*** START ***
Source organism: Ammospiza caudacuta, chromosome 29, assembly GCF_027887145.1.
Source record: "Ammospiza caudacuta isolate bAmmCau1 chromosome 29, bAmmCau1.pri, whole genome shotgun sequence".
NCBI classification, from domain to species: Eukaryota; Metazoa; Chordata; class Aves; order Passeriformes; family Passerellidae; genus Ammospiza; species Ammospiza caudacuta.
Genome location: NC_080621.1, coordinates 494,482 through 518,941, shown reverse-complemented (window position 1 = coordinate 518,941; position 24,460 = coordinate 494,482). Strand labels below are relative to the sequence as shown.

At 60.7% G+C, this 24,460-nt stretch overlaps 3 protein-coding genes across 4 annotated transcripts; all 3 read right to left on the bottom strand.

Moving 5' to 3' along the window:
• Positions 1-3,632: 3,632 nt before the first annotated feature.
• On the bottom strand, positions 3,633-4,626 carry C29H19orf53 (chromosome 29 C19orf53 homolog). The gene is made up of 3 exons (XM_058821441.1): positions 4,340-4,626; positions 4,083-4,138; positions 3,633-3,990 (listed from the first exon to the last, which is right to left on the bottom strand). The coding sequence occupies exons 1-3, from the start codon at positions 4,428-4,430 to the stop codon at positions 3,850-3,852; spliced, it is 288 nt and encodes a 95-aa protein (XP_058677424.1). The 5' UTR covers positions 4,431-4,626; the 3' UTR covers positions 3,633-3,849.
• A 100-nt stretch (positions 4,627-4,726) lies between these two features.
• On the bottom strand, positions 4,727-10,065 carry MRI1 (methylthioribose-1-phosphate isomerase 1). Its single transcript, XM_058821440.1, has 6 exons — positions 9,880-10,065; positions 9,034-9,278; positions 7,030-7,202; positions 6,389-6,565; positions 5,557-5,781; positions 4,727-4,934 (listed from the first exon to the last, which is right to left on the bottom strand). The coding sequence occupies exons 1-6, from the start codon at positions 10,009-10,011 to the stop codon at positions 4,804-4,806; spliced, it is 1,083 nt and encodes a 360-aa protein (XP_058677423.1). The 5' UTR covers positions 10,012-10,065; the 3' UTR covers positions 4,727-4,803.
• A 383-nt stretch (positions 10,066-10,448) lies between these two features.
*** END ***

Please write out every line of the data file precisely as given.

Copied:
Source organism: Ammospiza caudacuta, chromosome 29, assembly GCF_027887145.1.
Source record: "Ammospiza caudacuta isolate bAmmCau1 chromosome 29, bAmmCau1.pri, whole genome shotgun sequence".
NCBI classification, from domain to species: Eukaryota; Metazoa; Chordata; class Aves; order Passeriformes; family Passerellidae; genus Ammospiza; species Ammospiza caudacuta.
Genome location: NC_080621.1, coordinates 494,482 through 518,941, shown reverse-complemented (window position 1 = coordinate 518,941; position 24,460 = coordinate 494,482). Strand labels below are relative to the sequence as shown.

At 60.7% G+C, this 24,460-nt stretch overlaps 3 protein-coding genes across 4 annotated transcripts; all 3 read right to left on the bottom strand.

Moving 5' to 3' along the window:
• Positions 1-3,632: 3,632 nt before the first annotated feature.
• On the bottom strand, positions 3,633-4,626 carry C29H19orf53 (chromosome 29 C19orf53 homolog). The gene is made up of 3 exons (XM_058821441.1): positions 4,340-4,626; positions 4,083-4,138; positions 3,633-3,990 (listed from the first exon to the last, which is right to left on the bottom strand). The coding sequence occupies exons 1-3, from the start codon at positions 4,428-4,430 to the stop codon at positions 3,850-3,852; spliced, it is 288 nt and encodes a 95-aa protein (XP_058677424.1). The 5' UTR covers positions 4,431-4,626; the 3' UTR covers positions 3,633-3,849.
• A 100-nt stretch (positions 4,627-4,726) lies between these two features.
• On the bottom strand, positions 4,727-10,065 carry MRI1 (methylthioribose-1-phosphate isomerase 1). Its single transcript, XM_058821440.1, has 6 exons — positions 9,880-10,065; positions 9,034-9,278; positions 7,030-7,202; positions 6,389-6,565; positions 5,557-5,781; positions 4,727-4,934 (listed from the first exon to the last, which is right to left on the bottom strand). The coding sequence occupies exons 1-6, from the start codon at positions 10,009-10,011 to the stop codon at positions 4,804-4,806; spliced, it is 1,083 nt and encodes a 360-aa protein (XP_058677423.1). The 5' UTR covers positions 10,012-10,065; the 3' UTR covers positions 4,727-4,803.
• A 383-nt stretch (positions 10,066-10,448) lies between these two features.